ARG0S CENTRE FOR ART & MEDIA INTERSTITIAL ZONES Historical Facts, Archaeologies of the Present and Dialectics of Seeing An artist's work should not be viewed solely in terms of creation; it is also 3n act of resistance. But what does it mean to resist? Most of ail, it means to have the strength to de-create what exists, to de-create reality, to be stronger than what is already there. Giorgio Agamben In the media, historic events obey the laws of the media, They are simplified and misrepresented in single dimension, The false economics of current events and info-entertainment that govern the news grind reality up. Reality no longer has anywhere to flee. We see either cliches (the repetition and proliferation of the same thing, over and over) or we see nothing at all (discrimination against context and background, or censure). In both cases, there is a form of blindness whereby the world can no longer be looked at and the viewer is shipwrecked. The media knows only the here and now, that which is fleeting and bears no inner memory. The media shows facts over which we have no power. Interstitial Zones offers a critical alternative or opposing space, with the work of 15 artists and/or collectives that have sought out the crooks and crannies of postwar history that the mass media never reveal. The topics are diverse: The Red Army Faction or RAF, George Bush's inaugural speech, the Clinton-Lewinsky affair, 9/11, Iraq, the extra-legal regime of the Guantanamo Bay detention centre, the assault on Salvador Allende, Argentina's economic failure at the beginning of the millennium, the Gaza conflict, religious suicide attacks and so on. These specific historic events could equally be exchanged (or others. The rneta-narrative breaking up of the mechanisms of media representation and seeking out intervals make up the starting point of the exhibition. These intervals manifest themselves, for example, in voiceovers detached from the visual presentation, interchanging multiple time spans and the use of black or white monochrome images. As a result, a dialectic is set in motion between representations by the mass media on the one hand - with all the consequences for the way they take hold in our collective memories - and an ecological/iconoclastic position synonymous to the singularity of the artist on the other hand. Inherent to the interstitial space is the fact that it is a space of possibilities, a place where a new, different kind of visibility is put into effect. This is in part because of the visual mass found in the shadowed zones and off-screen spaces are upgraded, as well as through making us see with our ears. interstitial Zones wishes to make a stand against the politics of invisibility with which the media confront us on a daily basis. How can we possibly speak of 'images' when the surfeit of 'information' is such as it is? How might we again retrieve the rational from the emotional, the sensational? How do we touch on new political conditions if they continue, by definition, to be a blind spot for the media? The exhibition not only breaks open several decades of history by placing a distorted mirror before the mass media, it also focuses attention on that which transcends the moving image. It is now about the eclipse of politics and aspects of negative democracy, notably that which has increasingly pulled away from electoral legitimacy, Now, for example, does the threat of terror lead to such beyond-therules conditions as those at Guantanamo Bay, answering to no legal framework and avoiding all visibility? Due to the absence of any images from Guantanamo, the listing of the names of the detainees in the work of Gianni Motti transcends the purely memorial function. Together, the names constitute a virtual space that makes way for an imagining of the reality kept from public scrutiny, Using differing examples, the exhibition investigates interval spaces of this nature. The French language has the semantic attraction of offering a word play on the words voir and savoir, to see and to know, which did not escape Jean-Luc Godard. This same dialectic is also fundamental to the Interstitial Zones exhibition, where seeing is enclosed within knowing, in an ever-changing matrix of conscious and subconscious recollections. This means that the viewer has an active role in the exhibition. In contrast to the inherent character of television or film, the medium here does not disappear in what it permits us to see, but shows itself for what it is. The dialogue between different kinds of images provides an important place for that which cannot be visualized, but which is certainly conceivable.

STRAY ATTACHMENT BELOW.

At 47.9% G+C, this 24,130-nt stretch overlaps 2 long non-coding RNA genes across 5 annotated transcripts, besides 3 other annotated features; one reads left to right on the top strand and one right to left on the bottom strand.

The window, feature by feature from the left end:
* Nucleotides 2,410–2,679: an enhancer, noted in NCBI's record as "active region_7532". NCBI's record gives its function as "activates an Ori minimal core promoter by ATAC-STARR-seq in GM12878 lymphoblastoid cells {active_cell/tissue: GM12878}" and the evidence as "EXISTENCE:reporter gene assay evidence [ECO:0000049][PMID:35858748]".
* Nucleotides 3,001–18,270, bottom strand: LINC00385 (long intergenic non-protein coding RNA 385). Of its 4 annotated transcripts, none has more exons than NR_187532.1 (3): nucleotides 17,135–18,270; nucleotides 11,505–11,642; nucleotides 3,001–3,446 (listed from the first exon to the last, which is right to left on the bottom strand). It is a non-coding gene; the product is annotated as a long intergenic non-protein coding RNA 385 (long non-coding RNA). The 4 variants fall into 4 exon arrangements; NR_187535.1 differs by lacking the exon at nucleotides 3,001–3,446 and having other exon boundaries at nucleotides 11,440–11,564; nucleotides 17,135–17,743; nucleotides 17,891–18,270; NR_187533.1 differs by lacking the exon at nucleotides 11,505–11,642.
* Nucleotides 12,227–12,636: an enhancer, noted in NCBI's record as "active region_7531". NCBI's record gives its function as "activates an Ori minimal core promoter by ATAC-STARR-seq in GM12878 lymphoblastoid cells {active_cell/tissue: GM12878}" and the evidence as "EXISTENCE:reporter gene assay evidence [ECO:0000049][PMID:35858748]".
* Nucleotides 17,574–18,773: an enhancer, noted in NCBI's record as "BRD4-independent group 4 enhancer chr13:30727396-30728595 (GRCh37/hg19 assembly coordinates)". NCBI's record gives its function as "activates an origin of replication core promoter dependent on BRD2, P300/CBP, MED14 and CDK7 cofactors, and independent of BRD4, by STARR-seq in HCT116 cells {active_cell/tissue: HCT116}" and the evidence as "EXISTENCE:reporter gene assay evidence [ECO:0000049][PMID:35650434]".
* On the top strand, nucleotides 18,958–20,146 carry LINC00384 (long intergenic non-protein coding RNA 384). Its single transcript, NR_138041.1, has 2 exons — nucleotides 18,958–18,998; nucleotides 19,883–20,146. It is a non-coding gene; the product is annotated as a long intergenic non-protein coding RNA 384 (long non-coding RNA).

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  • Art Unlimited, Art Basel 93